Danielle Solof

Writer / Traveler / Comedian

Moving to Seoul

In this piece I want to focus on moving costs when coming to Seoul.  It’s something others have written about and I think it’s worth having another take on it.  So here’s mine.
Korean Won

Before I came, everything I read had recommended bring $1,000 USD in cash for the first month.  This is to cover anything you need before you receive your first paycheck.  It’s also supposed to take into account that you may not be able to use your credit or debit cards here.

I found $1,000 to be way too little.  I’d recommend doubling that to $2,000.  Here’s why.

1- No one’s ever complained about having too much money.  So you might as well over-prepare than under-prepare.

2- You need to pay for your normal expenses plus additional things related to the move.  This can vary greatly from person-to-person.  I’ll detail what I spend money on normally and what I had to spend money on when I first got here.

3- I know several people who were broke the last 2-3 weeks before we received our first paycheck.  If you don’t believe me, you can read about my friend Carmen’s experience.  She was so hungry she almost stole a potato from a food vendor.

Normal Expenses

  • Groceries ($60/week – $240/month)
  • Public Transportation ($20/week – $80/month)
  • Phone ($70/month)
  • Internet ($40/month)
  • Apartment Building Fees ($95-$190/month)
  • Going Out ($200/month)

Sub-Total: $725 – $820

Groceries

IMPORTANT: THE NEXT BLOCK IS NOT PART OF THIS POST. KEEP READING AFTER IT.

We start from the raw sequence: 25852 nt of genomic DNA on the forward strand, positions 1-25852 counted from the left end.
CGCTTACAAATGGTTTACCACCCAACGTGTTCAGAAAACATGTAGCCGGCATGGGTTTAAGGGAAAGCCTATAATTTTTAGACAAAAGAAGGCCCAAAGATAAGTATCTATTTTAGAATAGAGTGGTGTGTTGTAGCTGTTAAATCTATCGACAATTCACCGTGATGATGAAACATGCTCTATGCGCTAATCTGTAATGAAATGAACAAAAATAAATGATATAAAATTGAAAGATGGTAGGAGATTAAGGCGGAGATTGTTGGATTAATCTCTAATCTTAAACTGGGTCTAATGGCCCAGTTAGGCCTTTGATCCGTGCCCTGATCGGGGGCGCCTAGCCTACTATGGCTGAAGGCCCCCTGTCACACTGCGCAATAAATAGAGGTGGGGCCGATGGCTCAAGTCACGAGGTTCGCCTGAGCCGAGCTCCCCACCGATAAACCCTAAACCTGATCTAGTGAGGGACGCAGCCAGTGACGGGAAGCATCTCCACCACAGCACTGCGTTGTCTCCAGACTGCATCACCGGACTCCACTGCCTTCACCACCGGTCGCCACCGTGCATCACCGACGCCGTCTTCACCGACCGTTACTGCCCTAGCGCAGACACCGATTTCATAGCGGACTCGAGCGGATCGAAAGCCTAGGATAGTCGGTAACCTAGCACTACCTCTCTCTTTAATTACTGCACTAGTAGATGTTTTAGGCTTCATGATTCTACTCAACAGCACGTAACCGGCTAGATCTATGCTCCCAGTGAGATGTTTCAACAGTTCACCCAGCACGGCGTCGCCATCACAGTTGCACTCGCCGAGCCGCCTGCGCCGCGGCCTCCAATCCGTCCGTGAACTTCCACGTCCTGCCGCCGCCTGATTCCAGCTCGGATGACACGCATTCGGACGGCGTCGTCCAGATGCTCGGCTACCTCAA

Moving Expenses

  • New Toiletries ($60)
  • Furniture ($300)
  • Staple Groceries ($100)
  • Cleaning Supplies ($50)
  • Phone / Internet Start-up Costs ($50)
  • Bedding ($230)
  • Extra Clothes ($200)
  • Kitchen Items ($100)
  • Medical Check-up ($60)
  • Alien Registration Card (ARC) ($10)

Sub-Total: $1,160

Total: $1,885 – $1,980

Like I mentioned earlier, expenses will vary from person-to-person.  That said, I think this breakdown will be a safe bet.  Even if you don’t buy all this stuff when you first arrive, you will likely need these things, or other things, that will add up to around $2,000.

Here’s more detail on what some of the above includes:

  • Apartment Building Fees: I live in an officetel, which is a large apartment building with small businesses on the first floor.  The building charges a flat fee of $70/month for all tenants for general building maintenance.  I have other expenses that vary month-to-month like hot water, electricity, air conditioning, gas, and heating.  During the fall and spring the bills are as low as $95/month.  During winter and summer when I have heat and a/c on they climb as high as $190/month (heating and a/c are VERY expensive in Korea, so Koreans generally only use heaters and a/c for a short time and then turn them off).  Even though my school pays the rent on my apartment, I am responsible for this monthly bill.  Everything is clearly listed on the bill, so there’s nothing shady about it.  But this is a monthly expense I did not expect, so keep in mind that you may have it.
  • Furniture: Everything I read about coming to Korea said I would get a furnished apartment.  Then when I got my contract it said I may get a furnished apartment.  When I got to my apartment I saw that it was partially furnished.  I ended up buying a couch, desk, and desk chair for around $300.  I know other people who walked into fully furnished places, and others that were completely empty.  Depending on your province/school, you may get help with the expenses.  That said, most people I know (including myself) had to pay for furnishings out of their own pocket.  And yes, that includes one person who had to buy a bed the day she moved in so she’d have something to sleep on that night.  This expense could be $0-A LOT of money depending on how lucky you are. So be prepared.